North Carolina Department of Environmental Quality
Release: Immediate Contact: Erin Bryan-Millush / J.D. Potts
Date: Oct. 13, 2015 Phone: 252-726-6827 exts. 8153 / 8154
Precautionary swimming advisory lifted for sites in Dare, Currituck counties
MOREHEAD CITY – State recreational water quality officials today lifted a precautionary swimming advisory for ocean beaches in Dare and Currituck counties.
The N.C. Recreational Water Quality Program has tested ocean-side sites in Dare and Currituck counties and found that bacteria levels fall below the state’s and Environmental Protection Agency’s standards set for swimming and water play.
On Oct. 5, state officials advised the public to avoid swimming in all coastal waters statewide due to high rainfall and flooding from recent storms that may have led to excessive bacteria in the water. Floodwaters and stormwater runoff can contain pollutants such as waste from septic systems and sewer line breaks, pet waste, wildlife, petroleum products and other chemicals.
Additionally, an advisory issued at the Colington Harbour swimming beach at the end of Colington Drive in Kill Devil Hills on Aug. 26 has been lifted. The sign advising against swimming, skiing or otherwise coming into contact with the water has been removed.
One advisory remains in effect in Dare County at the Jockey’s Ridge sound-side access in Nags Head. State officials will continue testing the site, and they will remove the sign and notify the public again when the bacteria levels decrease to levels below the standards.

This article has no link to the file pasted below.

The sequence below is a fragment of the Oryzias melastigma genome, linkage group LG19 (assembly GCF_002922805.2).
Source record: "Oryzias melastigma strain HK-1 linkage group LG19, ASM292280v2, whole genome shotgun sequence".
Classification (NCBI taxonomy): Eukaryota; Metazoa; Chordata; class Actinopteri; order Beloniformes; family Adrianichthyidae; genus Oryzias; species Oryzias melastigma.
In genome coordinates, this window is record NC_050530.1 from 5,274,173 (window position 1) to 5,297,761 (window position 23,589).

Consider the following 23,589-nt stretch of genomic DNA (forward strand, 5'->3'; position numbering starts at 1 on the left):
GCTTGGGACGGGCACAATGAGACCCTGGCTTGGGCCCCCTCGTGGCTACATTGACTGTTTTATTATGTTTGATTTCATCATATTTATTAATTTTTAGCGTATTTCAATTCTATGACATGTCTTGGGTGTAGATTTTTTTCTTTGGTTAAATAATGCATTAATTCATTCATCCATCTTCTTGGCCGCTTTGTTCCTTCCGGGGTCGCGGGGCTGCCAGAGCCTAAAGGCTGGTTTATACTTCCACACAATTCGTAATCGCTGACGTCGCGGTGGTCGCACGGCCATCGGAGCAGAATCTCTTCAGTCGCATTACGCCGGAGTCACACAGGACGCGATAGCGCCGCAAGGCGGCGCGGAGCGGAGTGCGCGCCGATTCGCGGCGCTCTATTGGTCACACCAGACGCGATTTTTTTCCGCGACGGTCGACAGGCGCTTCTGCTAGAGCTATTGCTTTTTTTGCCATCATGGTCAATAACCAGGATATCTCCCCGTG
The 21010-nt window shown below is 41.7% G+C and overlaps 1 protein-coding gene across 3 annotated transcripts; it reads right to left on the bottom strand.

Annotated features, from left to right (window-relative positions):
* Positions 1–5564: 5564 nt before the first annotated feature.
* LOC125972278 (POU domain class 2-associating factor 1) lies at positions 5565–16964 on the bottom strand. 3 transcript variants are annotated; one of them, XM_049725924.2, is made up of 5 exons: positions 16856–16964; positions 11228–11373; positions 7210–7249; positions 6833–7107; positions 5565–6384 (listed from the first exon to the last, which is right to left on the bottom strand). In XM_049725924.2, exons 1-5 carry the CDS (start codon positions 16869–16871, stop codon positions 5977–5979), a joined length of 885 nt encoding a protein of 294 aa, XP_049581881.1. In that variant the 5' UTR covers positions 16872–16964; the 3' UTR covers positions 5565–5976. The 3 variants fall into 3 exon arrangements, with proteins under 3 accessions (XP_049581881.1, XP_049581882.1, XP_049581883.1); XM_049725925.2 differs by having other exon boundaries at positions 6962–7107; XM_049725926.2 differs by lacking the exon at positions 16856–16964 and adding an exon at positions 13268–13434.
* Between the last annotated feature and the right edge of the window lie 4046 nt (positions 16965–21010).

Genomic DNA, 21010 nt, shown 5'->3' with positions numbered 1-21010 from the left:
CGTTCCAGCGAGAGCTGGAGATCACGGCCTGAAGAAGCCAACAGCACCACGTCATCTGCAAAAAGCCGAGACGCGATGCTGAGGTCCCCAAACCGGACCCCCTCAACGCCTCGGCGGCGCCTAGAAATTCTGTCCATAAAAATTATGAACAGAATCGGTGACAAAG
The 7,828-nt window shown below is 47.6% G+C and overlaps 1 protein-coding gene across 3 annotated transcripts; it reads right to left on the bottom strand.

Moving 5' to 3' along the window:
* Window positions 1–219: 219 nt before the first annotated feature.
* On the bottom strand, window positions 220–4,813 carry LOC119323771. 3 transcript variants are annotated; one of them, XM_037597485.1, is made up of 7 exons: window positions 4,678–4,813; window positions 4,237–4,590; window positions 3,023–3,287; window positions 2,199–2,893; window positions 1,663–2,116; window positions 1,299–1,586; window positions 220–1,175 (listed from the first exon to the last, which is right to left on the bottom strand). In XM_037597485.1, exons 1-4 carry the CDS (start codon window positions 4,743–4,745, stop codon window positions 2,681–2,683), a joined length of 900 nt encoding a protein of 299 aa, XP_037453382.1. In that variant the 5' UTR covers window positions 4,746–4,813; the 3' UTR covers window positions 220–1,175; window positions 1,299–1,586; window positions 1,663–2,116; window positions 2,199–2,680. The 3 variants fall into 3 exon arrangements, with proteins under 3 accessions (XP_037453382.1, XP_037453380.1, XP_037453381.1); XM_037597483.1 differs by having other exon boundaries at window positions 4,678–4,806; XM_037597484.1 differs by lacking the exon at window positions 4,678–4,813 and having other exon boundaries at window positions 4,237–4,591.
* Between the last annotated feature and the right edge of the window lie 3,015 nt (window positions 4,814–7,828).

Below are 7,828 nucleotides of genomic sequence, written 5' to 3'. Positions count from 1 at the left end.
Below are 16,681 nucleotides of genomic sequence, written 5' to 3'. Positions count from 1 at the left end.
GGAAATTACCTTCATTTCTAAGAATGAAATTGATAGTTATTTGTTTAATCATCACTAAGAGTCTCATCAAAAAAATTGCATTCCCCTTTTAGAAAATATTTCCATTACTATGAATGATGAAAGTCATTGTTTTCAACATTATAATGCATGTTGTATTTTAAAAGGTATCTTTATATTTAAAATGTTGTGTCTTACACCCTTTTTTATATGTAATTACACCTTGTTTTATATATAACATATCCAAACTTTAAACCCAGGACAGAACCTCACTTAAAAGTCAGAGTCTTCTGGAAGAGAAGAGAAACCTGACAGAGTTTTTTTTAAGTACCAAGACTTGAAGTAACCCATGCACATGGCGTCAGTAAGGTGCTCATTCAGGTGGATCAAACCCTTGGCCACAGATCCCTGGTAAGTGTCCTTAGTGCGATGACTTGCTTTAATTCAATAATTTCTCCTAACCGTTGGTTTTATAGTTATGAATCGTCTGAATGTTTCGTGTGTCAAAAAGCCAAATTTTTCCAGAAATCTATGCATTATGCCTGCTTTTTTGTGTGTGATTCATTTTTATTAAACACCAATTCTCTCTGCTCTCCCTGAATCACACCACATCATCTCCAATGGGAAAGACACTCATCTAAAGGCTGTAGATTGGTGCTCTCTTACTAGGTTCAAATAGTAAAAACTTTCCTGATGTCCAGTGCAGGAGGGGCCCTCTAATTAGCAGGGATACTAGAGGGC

A precautionary advisory remains in effect for sound-side waters in Onslow, Pender and New Hanover counties, as well as ocean-side beaches in Hyde County. The state is continuing to test the swimming waters and will notify the public when test results show they meet swimming standards.
Recreational water quality officials sample 204 sites throughout the coastal region, most of them on a weekly basis from April to October. Testing continues on a reduced schedule during the rest of the year, when waters are colder.
For more information about coastal recreational water quality, visit the N.C. Recreational Water Quality Program’s website at: http://portal.ncdenr.org/web/mf/recreational-water-quality or on Twitter.com @ncrecprgm.